Troubleshooting is curious skill. It’s part detective work, part methodical experimentation and part inspired guesswork, and part Zen Buddhism.
That’s a lot of parts but you need them all to be able to sift through a list of symptoms, identify the fault, work out an appropriate remedy and not go barking mad in the process.
Knowing how computers work is also handy, but it isn’t enough by itself and it’s much less important than you may think, now that all human knowledge is just a Google search away. Knowing the answers is all very well but the real art is asking the right questions. See what I mean about the Zen?
So I’m not going to give you a fish. I’m not even going to teach you how to fish. I’m going to build you a stinking trawler. Theoretically this ought to put me out of a job but in practice, the well of human stupidity seems to replenish itself far faster than I can pump it out, so there’s no need to worry on my behalf.
Before we begin, let us consider the tools of the trade, which are: 1. Another computer 2. A screwdriver 3. A credit card. That’s it.
The screwdriver I use has a nice flowery handle and a reversible, socket barrel with two double-ended bits so I can swap between Phillips and flat-head in two sizes each, but really, just the smaller of the two Phillips heads would do for 90 per cent of the time.
The other computer should be working and connected to the internet. Ideally, it ought to be a desktop PC of roughly the same vintage as the computer you wish to fix, but even a laptop is better than nothing.
Among the many things you will not need include: a set of watchmaker’s screwdrivers, needle-nose pliers, soldering iron, can of compressed air and anti-static wrist strap. I have owned and recommended all of these things in the past, but I’ve never actually used any of them except to impress people when I go round to their houses to fix something.
You’ll still see computer magazines listing this ‘essential troubleshooting toolkit’, but it’s honestly just there to fill up a page. You are now equipped to attack the five different types of computer problem, which we shall deal with in turn.
1. IT USED TO WORK AND NOW IT DOESN’T (“YOOT-WANID”)
This may sound like it could cover every computer problem but it’s actually quite specific. IUTWANID (pronounced yoot-wannid) means that your computer was working perfectly satisfactorily in the recent past and then something changed that either prevent the PC working at all or disables a significant component completely.
At its most extreme, this covers virtually every PC that won’t boot. At one time they did boot and now they don’t – that’s IUTWANID. Less severe examples include the sound suddenly disappearing from games or not being able to connect to the wireless network anymore.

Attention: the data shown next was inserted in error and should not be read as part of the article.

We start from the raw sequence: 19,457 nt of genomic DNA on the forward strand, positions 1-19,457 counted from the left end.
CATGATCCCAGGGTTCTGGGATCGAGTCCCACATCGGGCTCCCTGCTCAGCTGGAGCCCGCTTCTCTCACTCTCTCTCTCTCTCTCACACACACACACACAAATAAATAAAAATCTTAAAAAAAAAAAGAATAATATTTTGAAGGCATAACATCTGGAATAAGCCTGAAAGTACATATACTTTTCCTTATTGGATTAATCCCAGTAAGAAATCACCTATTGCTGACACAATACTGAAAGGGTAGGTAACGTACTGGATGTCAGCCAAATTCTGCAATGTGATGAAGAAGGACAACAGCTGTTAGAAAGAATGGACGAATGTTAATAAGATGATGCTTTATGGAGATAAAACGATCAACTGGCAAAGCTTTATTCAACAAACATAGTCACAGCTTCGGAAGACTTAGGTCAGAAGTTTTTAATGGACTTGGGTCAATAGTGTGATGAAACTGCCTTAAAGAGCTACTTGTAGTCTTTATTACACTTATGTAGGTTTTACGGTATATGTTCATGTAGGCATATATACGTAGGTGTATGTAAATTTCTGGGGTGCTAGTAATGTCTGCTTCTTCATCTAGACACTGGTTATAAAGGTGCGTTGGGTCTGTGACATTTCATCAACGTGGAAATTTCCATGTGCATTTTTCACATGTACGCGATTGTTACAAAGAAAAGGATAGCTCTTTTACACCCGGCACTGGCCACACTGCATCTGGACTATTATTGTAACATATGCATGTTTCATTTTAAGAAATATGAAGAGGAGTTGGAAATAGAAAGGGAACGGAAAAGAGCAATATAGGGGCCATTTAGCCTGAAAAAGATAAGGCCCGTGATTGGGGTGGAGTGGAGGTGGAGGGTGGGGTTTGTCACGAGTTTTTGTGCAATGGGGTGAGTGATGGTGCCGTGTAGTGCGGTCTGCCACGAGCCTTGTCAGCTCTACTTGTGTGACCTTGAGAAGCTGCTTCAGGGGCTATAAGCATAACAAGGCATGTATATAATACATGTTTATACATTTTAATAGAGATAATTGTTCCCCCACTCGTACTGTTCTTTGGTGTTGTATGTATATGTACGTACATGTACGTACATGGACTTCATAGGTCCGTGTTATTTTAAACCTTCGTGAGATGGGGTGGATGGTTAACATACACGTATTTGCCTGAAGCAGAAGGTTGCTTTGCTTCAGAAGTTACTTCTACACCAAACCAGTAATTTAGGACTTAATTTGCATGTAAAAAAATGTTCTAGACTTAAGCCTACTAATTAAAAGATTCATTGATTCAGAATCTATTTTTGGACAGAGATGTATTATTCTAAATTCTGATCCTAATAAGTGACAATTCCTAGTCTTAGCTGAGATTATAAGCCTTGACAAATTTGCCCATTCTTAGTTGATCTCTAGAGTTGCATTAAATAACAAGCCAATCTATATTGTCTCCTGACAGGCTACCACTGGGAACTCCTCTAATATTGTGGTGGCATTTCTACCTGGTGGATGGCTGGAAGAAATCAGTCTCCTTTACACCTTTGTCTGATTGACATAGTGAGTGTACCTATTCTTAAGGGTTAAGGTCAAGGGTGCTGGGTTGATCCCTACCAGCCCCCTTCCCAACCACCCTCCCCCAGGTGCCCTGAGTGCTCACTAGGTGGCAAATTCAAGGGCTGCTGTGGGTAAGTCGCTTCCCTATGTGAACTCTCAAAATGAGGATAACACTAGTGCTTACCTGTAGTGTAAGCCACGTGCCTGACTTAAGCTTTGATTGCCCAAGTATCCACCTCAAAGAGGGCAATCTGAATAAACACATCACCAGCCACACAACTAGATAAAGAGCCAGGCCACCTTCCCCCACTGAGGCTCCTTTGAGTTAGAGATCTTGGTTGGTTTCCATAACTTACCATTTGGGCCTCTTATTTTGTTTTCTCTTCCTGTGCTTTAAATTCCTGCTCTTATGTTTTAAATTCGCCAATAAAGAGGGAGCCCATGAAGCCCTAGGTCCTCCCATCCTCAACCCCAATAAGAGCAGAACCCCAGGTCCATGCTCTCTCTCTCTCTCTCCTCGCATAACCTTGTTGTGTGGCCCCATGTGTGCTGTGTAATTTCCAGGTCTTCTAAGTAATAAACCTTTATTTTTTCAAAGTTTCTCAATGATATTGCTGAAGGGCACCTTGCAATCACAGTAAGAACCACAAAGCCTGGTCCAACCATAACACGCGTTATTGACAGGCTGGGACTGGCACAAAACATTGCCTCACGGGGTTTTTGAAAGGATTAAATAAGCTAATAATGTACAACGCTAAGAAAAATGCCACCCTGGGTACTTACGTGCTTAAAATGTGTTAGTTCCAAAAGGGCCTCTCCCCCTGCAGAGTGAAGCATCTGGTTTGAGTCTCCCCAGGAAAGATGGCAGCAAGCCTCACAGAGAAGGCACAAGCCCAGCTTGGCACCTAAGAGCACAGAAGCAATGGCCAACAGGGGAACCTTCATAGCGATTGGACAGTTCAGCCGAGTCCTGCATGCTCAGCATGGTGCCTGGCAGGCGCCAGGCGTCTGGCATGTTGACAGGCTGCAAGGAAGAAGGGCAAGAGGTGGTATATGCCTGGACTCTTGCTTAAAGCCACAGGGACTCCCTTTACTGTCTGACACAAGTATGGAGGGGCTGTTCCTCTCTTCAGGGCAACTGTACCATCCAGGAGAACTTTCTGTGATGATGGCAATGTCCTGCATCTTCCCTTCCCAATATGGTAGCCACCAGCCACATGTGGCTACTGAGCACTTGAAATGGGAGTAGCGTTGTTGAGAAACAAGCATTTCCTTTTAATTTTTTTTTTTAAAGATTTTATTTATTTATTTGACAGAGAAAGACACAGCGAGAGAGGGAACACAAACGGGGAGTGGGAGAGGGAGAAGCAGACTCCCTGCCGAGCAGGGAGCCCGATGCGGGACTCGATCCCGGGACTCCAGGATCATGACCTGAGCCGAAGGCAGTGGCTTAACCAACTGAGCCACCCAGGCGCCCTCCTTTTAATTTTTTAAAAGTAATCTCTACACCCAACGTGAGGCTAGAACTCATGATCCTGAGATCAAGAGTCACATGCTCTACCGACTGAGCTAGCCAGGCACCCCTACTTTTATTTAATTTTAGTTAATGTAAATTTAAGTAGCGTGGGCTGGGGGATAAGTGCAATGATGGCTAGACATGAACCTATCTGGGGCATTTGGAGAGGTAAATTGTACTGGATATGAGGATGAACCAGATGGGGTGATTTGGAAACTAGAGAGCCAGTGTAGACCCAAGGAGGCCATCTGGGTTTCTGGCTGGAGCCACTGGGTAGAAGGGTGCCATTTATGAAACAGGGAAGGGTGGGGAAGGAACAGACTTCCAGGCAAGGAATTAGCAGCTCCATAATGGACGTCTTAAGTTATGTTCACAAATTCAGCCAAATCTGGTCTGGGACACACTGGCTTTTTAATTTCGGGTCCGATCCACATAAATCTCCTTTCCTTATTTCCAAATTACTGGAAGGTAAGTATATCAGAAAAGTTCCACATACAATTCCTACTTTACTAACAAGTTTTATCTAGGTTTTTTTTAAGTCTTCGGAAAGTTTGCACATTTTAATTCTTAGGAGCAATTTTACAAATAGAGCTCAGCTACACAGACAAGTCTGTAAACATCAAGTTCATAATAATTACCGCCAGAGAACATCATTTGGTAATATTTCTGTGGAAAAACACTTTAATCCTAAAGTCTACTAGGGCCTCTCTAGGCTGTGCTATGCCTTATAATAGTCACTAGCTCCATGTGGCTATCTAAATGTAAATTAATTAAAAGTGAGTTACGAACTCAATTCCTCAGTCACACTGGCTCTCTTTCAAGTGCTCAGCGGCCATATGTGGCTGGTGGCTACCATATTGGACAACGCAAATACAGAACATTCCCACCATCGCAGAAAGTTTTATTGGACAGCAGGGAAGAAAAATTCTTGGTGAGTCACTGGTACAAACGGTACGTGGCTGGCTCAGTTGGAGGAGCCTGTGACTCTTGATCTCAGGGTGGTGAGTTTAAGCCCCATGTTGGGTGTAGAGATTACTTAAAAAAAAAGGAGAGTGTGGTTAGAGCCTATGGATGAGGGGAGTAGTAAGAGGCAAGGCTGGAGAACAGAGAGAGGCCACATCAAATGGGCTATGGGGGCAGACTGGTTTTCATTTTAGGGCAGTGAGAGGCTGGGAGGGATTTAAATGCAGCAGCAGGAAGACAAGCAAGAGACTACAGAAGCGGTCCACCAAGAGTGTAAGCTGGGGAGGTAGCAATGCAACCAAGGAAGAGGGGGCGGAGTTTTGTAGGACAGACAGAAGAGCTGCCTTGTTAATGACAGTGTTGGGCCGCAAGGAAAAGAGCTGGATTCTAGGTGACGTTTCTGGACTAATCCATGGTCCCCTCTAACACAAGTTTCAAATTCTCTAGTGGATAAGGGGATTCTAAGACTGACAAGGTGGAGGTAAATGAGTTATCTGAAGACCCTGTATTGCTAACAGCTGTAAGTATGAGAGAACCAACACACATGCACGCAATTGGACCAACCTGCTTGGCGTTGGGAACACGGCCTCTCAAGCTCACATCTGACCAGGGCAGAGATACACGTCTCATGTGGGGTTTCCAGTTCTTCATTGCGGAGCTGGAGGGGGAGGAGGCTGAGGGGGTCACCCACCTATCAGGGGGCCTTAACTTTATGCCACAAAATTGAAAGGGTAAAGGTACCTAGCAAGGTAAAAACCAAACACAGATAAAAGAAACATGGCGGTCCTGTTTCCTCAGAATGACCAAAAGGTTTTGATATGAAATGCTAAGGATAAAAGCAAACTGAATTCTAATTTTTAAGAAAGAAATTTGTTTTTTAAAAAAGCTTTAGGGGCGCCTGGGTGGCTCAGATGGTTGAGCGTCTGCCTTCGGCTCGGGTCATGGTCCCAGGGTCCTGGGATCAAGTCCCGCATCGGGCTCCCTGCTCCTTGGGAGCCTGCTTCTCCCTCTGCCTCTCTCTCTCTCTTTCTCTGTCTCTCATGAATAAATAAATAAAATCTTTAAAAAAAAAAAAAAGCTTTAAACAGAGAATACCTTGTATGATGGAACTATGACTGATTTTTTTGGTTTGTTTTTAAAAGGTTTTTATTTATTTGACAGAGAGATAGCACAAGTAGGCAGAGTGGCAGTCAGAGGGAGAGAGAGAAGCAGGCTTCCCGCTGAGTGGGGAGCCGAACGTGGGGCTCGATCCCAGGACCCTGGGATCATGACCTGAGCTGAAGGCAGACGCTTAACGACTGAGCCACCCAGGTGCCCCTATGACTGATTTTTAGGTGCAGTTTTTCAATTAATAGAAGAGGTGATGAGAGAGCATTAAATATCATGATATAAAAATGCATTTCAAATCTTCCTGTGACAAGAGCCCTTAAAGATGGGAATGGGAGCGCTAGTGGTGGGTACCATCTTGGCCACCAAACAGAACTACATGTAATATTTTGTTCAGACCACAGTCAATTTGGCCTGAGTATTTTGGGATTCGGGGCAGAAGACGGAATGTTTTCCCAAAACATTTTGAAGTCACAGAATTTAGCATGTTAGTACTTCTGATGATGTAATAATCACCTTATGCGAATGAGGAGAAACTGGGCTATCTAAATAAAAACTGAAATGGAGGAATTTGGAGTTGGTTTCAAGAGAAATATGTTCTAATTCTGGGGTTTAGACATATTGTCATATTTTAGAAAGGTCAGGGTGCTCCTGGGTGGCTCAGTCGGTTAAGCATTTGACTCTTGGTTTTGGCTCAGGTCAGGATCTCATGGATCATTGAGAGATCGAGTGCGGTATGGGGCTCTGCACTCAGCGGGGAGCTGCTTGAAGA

To fix IUTWANID, you need to identify the thing that has changed. If you’ve installed software, try uninstalling it. Unplug any new hardware, use System Restore to roll back the registry. Don’t overreact and reformat – that’s effectively rolling back too far. You’ll need to undo changes in strictly reverse chronological order.
Sometimes – often even – it will seem that nothing has, in fact, changed recently on your system. This is a common delusion and must be resisted (or beaten out of you). Remember, it used to work. The temptation of course, is to assume that some bit in your computer has just broken, spontaneously and for no reason. This does happen but it’s very, very very rare.
A lot of the reason why computer troubleshooting is so frustrating for most people is because they leap too quickly to a ‘something must be broken’ diagnosis and spend ages swapping stuff around inside their system to no effect. So make sure you have undone every change to your PC first – every software install, every driver update, every patch and every new cable.
If all of that draws a complete and utter blank, you can start cannibalising your other PC for components to begin ruling out broken stuff. But the snag is that almost everything you swap will require its own drivers and installing these is itself a change to the system. This is another reason for using this as a last resort.
2. THE ERROR MESSAGE (“I-GAME”)
Every time something doesn’t work on your system and instead you get a window that pops up and tries to blame you, we call this an error message. The standard operating procedure in this kind of situation is to type the error message into Google (on the spare PC, if necessary) and see what results come up.
The good thing about error messages is that you can guarantee that at least one other person has already figured out the solution. The bad thing is that lots of the solutions are idiotic. Yahoo Answers and Ask.com are frequented by mouth breathers and you should ignore whatever they advise.
Forums attached to games sites aren’t generally much better. What you really want is a hardware or software manufacturer’s forum; a serious computer site like Ars Technica or Tom’s Hardware or Wikipedia (or, if you’re truly desperate, you could always try asking the knowledgeable folk at forum.pcformat.co.uk or the TechRadar forums).
If you can’t find anything from a top-drawer resource like that, try refining your search. You’ll need to try a different part of the error message as your search string, leaving out those hexadecimal numbers, or putting the numbers back in. If that doesn’t work try putting different parts of the message in quotes.
If you get it right, you’ll find a decent hit in the first three pages of Google results. If it takes more than that to get any solid results, you’re doing it wrong. Read two or three different forum threads on the topic if you can and do whatever they say fixed the problem for them.
The Blue Screen of Death (BSOD) is the limiting case for error messages and if you find yourself facing one, your best resource is going to be Microsoft itself.
First stop should be to take the specific error code for a spin on the Knowledge Base and follow the instructions. Because a BSOD is pretty catastrophic event, you can also treat this as a kind of IUTWANID instead, if you like.
This isn’t usually very productive, though, because it ignores the specific information in the error code, but if the Knowledge Base page is all together far too vague to be of any help at all, and you know you’ve changed something recently, this might be the quicker route.